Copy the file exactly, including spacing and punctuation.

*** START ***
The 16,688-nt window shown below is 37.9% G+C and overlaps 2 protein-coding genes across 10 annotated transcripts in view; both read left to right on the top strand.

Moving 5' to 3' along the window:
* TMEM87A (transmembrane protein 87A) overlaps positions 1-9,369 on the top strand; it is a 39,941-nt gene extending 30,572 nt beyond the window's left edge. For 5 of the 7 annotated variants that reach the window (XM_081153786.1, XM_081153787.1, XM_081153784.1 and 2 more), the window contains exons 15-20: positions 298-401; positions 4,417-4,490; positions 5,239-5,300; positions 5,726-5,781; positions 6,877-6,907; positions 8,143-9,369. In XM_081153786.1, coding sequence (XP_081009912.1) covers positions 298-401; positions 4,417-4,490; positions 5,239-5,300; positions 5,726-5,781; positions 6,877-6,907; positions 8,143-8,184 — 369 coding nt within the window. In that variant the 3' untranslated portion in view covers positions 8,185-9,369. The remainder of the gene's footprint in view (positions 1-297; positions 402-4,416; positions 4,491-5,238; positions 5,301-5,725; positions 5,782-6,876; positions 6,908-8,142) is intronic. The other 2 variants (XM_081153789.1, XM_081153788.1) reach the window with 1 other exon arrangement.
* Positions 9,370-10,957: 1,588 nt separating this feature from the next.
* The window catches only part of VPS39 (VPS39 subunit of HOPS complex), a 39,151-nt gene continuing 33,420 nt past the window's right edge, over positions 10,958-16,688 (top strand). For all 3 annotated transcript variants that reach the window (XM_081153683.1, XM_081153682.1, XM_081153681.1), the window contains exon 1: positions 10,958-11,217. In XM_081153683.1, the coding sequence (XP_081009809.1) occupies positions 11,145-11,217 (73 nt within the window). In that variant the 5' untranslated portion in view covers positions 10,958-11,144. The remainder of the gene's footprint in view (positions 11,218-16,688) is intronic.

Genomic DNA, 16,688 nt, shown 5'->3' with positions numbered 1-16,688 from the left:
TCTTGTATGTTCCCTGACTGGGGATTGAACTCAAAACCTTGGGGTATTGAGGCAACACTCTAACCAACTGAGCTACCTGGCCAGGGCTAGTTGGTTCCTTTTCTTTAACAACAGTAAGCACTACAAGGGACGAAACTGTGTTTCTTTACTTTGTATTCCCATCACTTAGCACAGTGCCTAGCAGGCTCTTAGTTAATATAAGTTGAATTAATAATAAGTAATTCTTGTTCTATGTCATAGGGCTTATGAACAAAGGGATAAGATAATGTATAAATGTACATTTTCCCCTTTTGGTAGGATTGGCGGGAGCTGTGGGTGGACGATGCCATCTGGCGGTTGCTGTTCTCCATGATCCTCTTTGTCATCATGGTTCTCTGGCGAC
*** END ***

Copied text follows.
The 16,688-nt window shown below is 37.9% G+C and overlaps 2 protein-coding genes across 10 annotated transcripts in view; both read left to right on the top strand.

Moving 5' to 3' along the window:
* TMEM87A (transmembrane protein 87A) overlaps positions 1-9,369 on the top strand; it is a 39,941-nt gene extending 30,572 nt beyond the window's left edge. For 5 of the 7 annotated variants that reach the window (XM_081153786.1, XM_081153787.1, XM_081153784.1 and 2 more), the window contains exons 15-20: positions 298-401; positions 4,417-4,490; positions 5,239-5,300; positions 5,726-5,781; positions 6,877-6,907; positions 8,143-9,369. In XM_081153786.1, coding sequence (XP_081009912.1) covers positions 298-401; positions 4,417-4,490; positions 5,239-5,300; positions 5,726-5,781; positions 6,877-6,907; positions 8,143-8,184 — 369 coding nt within the window. In that variant the 3' untranslated portion in view covers positions 8,185-9,369. The remainder of the gene's footprint in view (positions 1-297; positions 402-4,416; positions 4,491-5,238; positions 5,301-5,725; positions 5,782-6,876; positions 6,908-8,142) is intronic. The other 2 variants (XM_081153789.1, XM_081153788.1) reach the window with 1 other exon arrangement.
* Positions 9,370-10,957: 1,588 nt separating this feature from the next.
* The window catches only part of VPS39 (VPS39 subunit of HOPS complex), a 39,151-nt gene continuing 33,420 nt past the window's right edge, over positions 10,958-16,688 (top strand). For all 3 annotated transcript variants that reach the window (XM_081153683.1, XM_081153682.1, XM_081153681.1), the window contains exon 1: positions 10,958-11,217. In XM_081153683.1, the coding sequence (XP_081009809.1) occupies positions 11,145-11,217 (73 nt within the window). In that variant the 5' untranslated portion in view covers positions 10,958-11,144. The remainder of the gene's footprint in view (positions 11,218-16,688) is intronic.

Genomic DNA, 16,688 nt, shown 5'->3' with positions numbered 1-16,688 from the left:
TCTTGTATGTTCCCTGACTGGGGATTGAACTCAAAACCTTGGGGTATTGAGGCAACACTCTAACCAACTGAGCTACCTGGCCAGGGCTAGTTGGTTCCTTTTCTTTAACAACAGTAAGCACTACAAGGGACGAAACTGTGTTTCTTTACTTTGTATTCCCATCACTTAGCACAGTGCCTAGCAGGCTCTTAGTTAATATAAGTTGAATTAATAATAAGTAATTCTTGTTCTATGTCATAGGGCTTATGAACAAAGGGATAAGATAATGTATAAATGTACATTTTCCCCTTTTGGTAGGATTGGCGGGAGCTGTGGGTGGACGATGCCATCTGGCGGTTGCTGTTCTCCATGATCCTCTTTGTCATCATGGTTCTCTGGCGAC